5 More Thought Provoking Future Buzz Comments (May, 2011)
Yet the reader comments here continue to be extremely thought provoking and worth sharing a sampling in case you missed them.
I’ve also noticed a few other blogs starting to do this which is great. If you have a vibrant community, their comments are very relevant as content that can be fed back or at least highlighted to all your readers.
And now the comments:
Your point about how the open web is not going away and the companies relying mostly on social outposts with micro content versus a hub bears repeating.
In Steven Levy’s great book, In The Plex: How Google Thinks, Works, and Shapes Our Lives, an early passage explains how the PageRank algorithm leveraged and recognized the web’s linked network based on hubs and spokes.
To Larry Page, this linked structure is “what makes it all recursive.” He describes PageRank as: “Who links to you and who you link to determines how good you are. It’s all a big circle.”
That’s why building reputable, online authority requires substantive, long form content. Long form channels you describe accomplish this objective (i.e., a blog and a commenting strategy to build relationships with other reputable bloggers).
The time investment required to build reputable relationships with other bloggers and create your own content is substantial (it is for me). And, that long-term, time investment provides the foundation to sustainable success if your objective is to establish your company or yourself as a reputable media asset.
I think everyone needs to stop making these outlandish statements about everything being dead all the time. It’s like they just want to write these provocative titles for posts just so people will click. The internet is dead! Social media is dead! My fish is dead! Well, my fish *is* dead, but all these things are constantly evolving, and just because something changes doesn’t mean that it’s dead. Also, you’re right, this crap about blogs and social media doesn’t even make any sense. It seems like most people don’t understand what “social media” really is, so that’s part of the problem. And I agree, you’re in social regardless of whether you want to be or not. People are talking about you no matter what. It’s just a question of whether or not you’re listening.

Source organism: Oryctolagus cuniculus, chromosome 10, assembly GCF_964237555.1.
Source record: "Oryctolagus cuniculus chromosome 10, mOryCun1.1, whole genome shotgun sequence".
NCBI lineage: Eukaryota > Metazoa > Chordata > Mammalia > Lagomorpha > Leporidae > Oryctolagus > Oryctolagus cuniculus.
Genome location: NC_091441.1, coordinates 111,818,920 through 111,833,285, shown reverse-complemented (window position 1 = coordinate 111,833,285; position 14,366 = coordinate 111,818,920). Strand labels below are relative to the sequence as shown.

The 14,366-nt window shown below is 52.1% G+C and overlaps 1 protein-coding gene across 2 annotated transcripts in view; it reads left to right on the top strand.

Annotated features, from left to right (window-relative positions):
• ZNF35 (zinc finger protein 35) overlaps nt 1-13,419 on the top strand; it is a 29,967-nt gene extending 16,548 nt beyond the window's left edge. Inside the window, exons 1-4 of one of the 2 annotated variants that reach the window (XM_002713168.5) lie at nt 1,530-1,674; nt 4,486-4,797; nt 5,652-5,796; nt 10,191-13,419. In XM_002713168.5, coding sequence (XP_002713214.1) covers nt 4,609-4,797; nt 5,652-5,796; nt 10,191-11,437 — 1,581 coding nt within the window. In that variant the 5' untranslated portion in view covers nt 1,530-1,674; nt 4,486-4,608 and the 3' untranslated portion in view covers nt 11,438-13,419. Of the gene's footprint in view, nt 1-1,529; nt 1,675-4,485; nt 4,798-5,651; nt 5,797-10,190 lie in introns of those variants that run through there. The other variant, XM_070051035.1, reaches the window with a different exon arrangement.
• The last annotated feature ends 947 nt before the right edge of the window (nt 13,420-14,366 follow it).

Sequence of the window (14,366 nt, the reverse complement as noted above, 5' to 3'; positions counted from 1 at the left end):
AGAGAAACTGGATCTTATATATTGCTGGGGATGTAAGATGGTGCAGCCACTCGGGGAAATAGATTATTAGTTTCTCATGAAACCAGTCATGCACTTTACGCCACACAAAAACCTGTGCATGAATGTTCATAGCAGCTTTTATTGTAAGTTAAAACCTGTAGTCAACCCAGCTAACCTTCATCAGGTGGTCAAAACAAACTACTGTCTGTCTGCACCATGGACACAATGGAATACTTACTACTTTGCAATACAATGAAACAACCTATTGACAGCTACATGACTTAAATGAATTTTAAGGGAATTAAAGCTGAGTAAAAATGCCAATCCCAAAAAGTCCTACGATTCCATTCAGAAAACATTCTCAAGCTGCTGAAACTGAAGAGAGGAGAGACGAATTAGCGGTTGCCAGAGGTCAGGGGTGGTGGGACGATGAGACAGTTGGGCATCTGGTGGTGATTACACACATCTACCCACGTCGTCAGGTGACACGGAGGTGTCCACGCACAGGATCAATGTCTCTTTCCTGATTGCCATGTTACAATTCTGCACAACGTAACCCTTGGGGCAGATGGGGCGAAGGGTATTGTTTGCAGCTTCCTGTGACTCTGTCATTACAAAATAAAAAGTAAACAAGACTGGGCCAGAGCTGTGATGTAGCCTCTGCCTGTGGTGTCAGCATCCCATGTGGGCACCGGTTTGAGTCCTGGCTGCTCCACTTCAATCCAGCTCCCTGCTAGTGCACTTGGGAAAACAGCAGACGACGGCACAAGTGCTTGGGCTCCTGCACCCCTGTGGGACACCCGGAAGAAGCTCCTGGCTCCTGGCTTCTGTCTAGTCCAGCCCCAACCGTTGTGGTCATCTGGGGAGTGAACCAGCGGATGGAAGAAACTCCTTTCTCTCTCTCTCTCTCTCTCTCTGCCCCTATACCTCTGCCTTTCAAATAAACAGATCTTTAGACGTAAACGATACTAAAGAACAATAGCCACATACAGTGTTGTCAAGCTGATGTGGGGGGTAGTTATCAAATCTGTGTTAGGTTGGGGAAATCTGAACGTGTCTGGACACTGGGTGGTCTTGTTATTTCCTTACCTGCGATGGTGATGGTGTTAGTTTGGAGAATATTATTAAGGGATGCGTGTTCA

“There’s more hustle required: it’s no longer just about your big news or huge ad campaign. In a fragmented media society it’s the stuff in between that starts to matter more.”
I couldn’t agree more. And I think this is something that is too often forgotten. Each day, consumers, who are busier and more ADD than ever, are confronted with news and advertisements in every which form.
In order to really penetrate your audience, your message(s) should be consistent and reiterated. Brand leaders need to maintain dialogue. A company’s audience needs to feel that it actually cares—cares about its publics, not just about formulating buzz.
Your tips on staying/becoming relevant are spot-on. Spending time with your audience and engaging in two-way communication are essential. I think new media is an invaluable tool to foster this communication. New media is part of “the stuff in between” that can really have an impact on your audiences. And it is a heck of a lot cheaper than the “big news” or a “huge ad campaign.” I also believe it offers and authenticity that events and campaigns do not.
As you pointed out, you can find your audience and spend time with them just by reading the blogs they are reading, and listening and participating in the social networks they use. New media can also provide feedback and comments, and it enables the company to tell its side of the story.
Most organisations I’ve worked in have ample access to data and, usually, spend at least some time a month producing a report for senior management to skim over.
The real issue is not access to that data, as between google analytics, webtrends, nielsens etc you have all the data you’ll ever need. The real issue is being willing to take time to do more with the data than produce a report that shows your pageviews slightly increasing every month (and yes, I’ve worked in places where others have fudged the figures or ignored inconvenient data so the report would look good).
Getting out of “to-do list” mode and taking time to understand what the data is telling you and then using it to inform content creation, measure audience engagement and (shock horror) perhaps to even remove some of the “sacred cow” content areas of the site that people don’t care about or which are costing the business to maintain but aren’t performing. This is where the data really starts informing business decisions.
Website analytics are the most overlooked area for business improvement and hold an absolute goldmine of data. Laziness and fear, in my opinion, are the only things stopping us from harnessing their full power.
The age of protecting your intellectual property is almost over, businesses or people who cling to that old idea will change eventually or expire. We are reaching the age of ethics and so the age of collaboration. What we will try to collectively achieve is far more important than making a buck. And, I haven’t seen convincing proof that being overprotective makes you any more sustainable or thriving than sharing.
image credit: Jacqui Martin from Shutterstock